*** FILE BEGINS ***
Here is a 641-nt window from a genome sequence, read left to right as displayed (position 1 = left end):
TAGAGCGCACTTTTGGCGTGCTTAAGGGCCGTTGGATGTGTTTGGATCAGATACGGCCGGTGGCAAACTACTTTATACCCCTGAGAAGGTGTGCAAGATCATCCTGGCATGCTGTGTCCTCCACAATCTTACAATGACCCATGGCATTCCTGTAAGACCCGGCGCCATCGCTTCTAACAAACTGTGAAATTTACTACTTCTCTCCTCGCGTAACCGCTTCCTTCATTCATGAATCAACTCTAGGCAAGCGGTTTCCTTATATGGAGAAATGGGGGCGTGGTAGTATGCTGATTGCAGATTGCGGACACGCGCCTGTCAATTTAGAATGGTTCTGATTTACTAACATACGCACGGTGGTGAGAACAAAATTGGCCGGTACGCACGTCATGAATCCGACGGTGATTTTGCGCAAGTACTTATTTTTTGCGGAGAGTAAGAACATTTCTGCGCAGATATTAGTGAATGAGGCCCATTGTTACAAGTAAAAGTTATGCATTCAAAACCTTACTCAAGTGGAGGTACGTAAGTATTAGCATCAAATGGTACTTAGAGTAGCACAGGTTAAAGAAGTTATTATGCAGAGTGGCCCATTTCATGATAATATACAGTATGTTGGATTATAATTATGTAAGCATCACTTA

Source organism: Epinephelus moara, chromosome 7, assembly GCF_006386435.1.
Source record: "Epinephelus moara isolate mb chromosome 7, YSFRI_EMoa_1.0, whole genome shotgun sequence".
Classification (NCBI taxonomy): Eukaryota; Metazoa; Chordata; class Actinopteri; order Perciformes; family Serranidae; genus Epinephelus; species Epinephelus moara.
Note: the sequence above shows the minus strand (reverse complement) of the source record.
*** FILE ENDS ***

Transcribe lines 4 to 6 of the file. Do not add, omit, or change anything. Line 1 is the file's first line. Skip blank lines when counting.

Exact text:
Source record: "Epinephelus moara isolate mb chromosome 7, YSFRI_EMoa_1.0, whole genome shotgun sequence".
Classification (NCBI taxonomy): Eukaryota; Metazoa; Chordata; class Actinopteri; order Perciformes; family Serranidae; genus Epinephelus; species Epinephelus moara.
Note: the sequence above shows the minus strand (reverse complement) of the source record.